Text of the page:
Thursday, December 21, 2017
Staring at the calendar, you realize that the big day is now only two weeks away.
That's right: Big Beers, Belgians and Barleywines Festival begins on Jan. 4.
While some of you may have visions of sugar plums dancing through your heads, Laura Lodge has visions of rum-barrel-aged sugar plum saisons being poured in neat lines over two floors of Beaver Run Resort in Breckenridge on Jan. 6 at a tasting that caps three days of festivities. And, unlike last year, when she was heading into a new town for the festival for the first time in 17 years, she knows this year what to expect from that town - and is really excited about the opportunities it presents to enhance what is already one of America's greatest beer festivals.
"Last year I spent a good portion of my summer and fall in Breckenridge trying to figure out what businesses wanted to be a part of Big Beers and learning how we would fit in," said Lodge, who runs the festival with her brother, Bill, in addition to running her company that works with hotels and resorts to establish craft-beer programs. "This year I already know who some of the key players are, so I am starting to meet some of the people behind the scenes."
Big Beers is an event worth getting ready for weeks early, even with two major holidays standing before it on the calendar, because it is such a unique gathering of brewers. Some 150 beer makers and international beer distributors will be pouring beers that are 7 percent ABV or above (plus a fewer lighter Belgian styles) and typically foisting onto you some of their rarest offerings aged in barrels right alongside their more common double IPAs and imperial stouts.It all will be done in an intimate setting where the person who came up with the crazy idea for the beer in your hand is the one explaining it to you as it cascades into your glass.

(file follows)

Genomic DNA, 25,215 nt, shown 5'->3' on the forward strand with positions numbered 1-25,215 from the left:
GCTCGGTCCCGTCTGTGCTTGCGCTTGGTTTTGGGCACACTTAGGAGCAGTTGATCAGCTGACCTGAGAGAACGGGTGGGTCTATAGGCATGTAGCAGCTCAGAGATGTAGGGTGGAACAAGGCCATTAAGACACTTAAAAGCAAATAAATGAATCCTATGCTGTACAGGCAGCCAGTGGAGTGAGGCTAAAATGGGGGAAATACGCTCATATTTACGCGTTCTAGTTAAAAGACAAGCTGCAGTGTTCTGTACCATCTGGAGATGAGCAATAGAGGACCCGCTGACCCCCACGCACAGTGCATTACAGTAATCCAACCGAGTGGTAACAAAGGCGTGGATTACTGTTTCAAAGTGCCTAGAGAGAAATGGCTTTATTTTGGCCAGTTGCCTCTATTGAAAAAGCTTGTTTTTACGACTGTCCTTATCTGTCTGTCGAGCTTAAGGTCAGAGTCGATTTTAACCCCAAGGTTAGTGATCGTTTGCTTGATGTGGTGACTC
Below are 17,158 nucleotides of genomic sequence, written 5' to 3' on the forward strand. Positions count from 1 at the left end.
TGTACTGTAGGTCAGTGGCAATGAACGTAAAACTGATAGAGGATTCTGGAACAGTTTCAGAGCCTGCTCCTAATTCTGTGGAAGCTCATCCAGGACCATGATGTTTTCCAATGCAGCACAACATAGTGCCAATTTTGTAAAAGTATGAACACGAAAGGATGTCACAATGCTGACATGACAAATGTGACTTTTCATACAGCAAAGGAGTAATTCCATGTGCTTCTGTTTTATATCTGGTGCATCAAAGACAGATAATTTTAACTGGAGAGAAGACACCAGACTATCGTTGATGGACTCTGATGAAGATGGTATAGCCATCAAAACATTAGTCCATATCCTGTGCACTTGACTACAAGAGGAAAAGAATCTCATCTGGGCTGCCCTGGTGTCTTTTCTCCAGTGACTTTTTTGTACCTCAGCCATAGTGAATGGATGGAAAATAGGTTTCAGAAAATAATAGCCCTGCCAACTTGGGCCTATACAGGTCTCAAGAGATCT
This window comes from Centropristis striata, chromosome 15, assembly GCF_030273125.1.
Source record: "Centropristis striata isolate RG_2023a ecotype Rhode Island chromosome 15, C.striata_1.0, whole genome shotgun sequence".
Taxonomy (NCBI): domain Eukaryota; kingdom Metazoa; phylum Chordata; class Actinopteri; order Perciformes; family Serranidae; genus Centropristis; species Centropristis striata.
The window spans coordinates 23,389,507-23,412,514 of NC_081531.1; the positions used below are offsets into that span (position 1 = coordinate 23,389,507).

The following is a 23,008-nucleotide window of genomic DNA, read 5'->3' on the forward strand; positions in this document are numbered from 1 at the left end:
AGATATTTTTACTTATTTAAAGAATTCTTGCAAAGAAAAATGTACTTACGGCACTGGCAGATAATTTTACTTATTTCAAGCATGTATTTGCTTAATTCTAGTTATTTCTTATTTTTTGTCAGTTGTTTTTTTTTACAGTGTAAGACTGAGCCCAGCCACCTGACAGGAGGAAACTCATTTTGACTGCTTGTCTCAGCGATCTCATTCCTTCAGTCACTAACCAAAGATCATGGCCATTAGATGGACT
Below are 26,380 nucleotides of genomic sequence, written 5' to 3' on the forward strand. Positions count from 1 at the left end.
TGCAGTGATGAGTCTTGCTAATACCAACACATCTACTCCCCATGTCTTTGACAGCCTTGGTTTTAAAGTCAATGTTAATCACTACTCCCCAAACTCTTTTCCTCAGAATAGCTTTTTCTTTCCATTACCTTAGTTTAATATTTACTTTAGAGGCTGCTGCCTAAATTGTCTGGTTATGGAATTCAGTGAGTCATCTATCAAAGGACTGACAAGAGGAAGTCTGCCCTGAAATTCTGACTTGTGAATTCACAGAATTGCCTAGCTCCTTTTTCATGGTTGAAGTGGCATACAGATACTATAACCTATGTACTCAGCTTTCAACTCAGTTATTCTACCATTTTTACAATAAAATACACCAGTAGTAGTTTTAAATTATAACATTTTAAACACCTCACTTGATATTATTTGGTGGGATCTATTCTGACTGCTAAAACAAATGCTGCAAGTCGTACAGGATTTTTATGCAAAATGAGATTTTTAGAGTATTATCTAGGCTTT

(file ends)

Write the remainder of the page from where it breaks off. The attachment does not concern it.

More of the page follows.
And this regal tasting happens only after a day of seminars that begin before 10 a.m., offering those wanting to dive into the art of brewing, blending and barrel-aging beer a chance to get unusually academic - while sipping on a barleywine around the same time that others are eating Cheerios.
From 2000 through 2016, the Big Beers festival made its home in Vail, an impressively scenic and special town but one without much of a grounding in the craft-beer movement that's swept over Colorado. Lodge moved the event because the former host hotel was in the midst of an extensive renovation, and what she found was a replacement home that added more local touches and more character to the festival.
Now, instead of attendees just having the option to get tickets to the three beer-pairing dinners that occur on the Thursday and Friday nights prior to the big tasting, they can hit up tappings, beer/food pairings and brewery-sponsored concerts around the village. It's become more like a miniature Great American Beer Festival, except for the mind-blowing fact that Big Beers often doesn't sell out of tickets (and still hasn't for this year).
There are changes coming to this year's festival because of things that Lodge learned at the 2017 event, and I will detail some of those as the event gets closer. But the biggest difference as the clock winds down on preparations for Big Beers 2018 is that the sense of transience that surrounded the event at this time last year has morphed into a sense of permanence and a feeling that now, more than ever, it's really home.
"I think what we're seeing here is a shift based on the community the event is held in," Lodge said recently. "I think we're seeing Breckenridge shine because they have a more developed beer culture."